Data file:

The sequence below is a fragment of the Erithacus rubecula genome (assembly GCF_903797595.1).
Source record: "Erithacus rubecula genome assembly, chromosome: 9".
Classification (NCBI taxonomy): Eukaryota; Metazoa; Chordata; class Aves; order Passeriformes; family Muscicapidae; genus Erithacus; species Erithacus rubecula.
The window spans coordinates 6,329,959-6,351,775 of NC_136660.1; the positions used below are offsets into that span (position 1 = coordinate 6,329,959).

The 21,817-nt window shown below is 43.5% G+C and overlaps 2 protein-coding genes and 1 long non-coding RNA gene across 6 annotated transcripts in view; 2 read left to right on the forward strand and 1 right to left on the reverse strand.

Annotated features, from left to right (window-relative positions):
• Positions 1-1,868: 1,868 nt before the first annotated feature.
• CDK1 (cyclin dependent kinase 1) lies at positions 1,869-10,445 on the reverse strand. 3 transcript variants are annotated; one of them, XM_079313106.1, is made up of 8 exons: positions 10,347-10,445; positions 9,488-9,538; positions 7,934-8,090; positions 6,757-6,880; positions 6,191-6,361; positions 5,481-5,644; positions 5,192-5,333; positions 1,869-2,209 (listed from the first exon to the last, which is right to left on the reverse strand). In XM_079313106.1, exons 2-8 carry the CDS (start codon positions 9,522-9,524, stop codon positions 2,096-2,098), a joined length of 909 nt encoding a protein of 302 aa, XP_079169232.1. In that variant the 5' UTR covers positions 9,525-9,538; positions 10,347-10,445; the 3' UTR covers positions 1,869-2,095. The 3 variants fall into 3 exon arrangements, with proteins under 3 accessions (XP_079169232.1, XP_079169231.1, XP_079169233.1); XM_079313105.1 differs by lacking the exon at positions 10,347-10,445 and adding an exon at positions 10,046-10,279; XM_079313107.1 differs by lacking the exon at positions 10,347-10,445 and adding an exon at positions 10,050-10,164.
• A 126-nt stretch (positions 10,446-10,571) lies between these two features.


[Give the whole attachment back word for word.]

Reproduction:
The sequence below is a fragment of the Erithacus rubecula genome (assembly GCF_903797595.1).
Source record: "Erithacus rubecula genome assembly, chromosome: 9".
Classification (NCBI taxonomy): Eukaryota; Metazoa; Chordata; class Aves; order Passeriformes; family Muscicapidae; genus Erithacus; species Erithacus rubecula.
The window spans coordinates 6,329,959-6,351,775 of NC_136660.1; the positions used below are offsets into that span (position 1 = coordinate 6,329,959).

The 21,817-nt window shown below is 43.5% G+C and overlaps 2 protein-coding genes and 1 long non-coding RNA gene across 6 annotated transcripts in view; 2 read left to right on the forward strand and 1 right to left on the reverse strand.

Annotated features, from left to right (window-relative positions):
• Positions 1-1,868: 1,868 nt before the first annotated feature.
• CDK1 (cyclin dependent kinase 1) lies at positions 1,869-10,445 on the reverse strand. 3 transcript variants are annotated; one of them, XM_079313106.1, is made up of 8 exons: positions 10,347-10,445; positions 9,488-9,538; positions 7,934-8,090; positions 6,757-6,880; positions 6,191-6,361; positions 5,481-5,644; positions 5,192-5,333; positions 1,869-2,209 (listed from the first exon to the last, which is right to left on the reverse strand). In XM_079313106.1, exons 2-8 carry the CDS (start codon positions 9,522-9,524, stop codon positions 2,096-2,098), a joined length of 909 nt encoding a protein of 302 aa, XP_079169232.1. In that variant the 5' UTR covers positions 9,525-9,538; positions 10,347-10,445; the 3' UTR covers positions 1,869-2,095. The 3 variants fall into 3 exon arrangements, with proteins under 3 accessions (XP_079169232.1, XP_079169231.1, XP_079169233.1); XM_079313105.1 differs by lacking the exon at positions 10,347-10,445 and adding an exon at positions 10,046-10,279; XM_079313107.1 differs by lacking the exon at positions 10,347-10,445 and adding an exon at positions 10,050-10,164.
• A 126-nt stretch (positions 10,446-10,571) lies between these two features.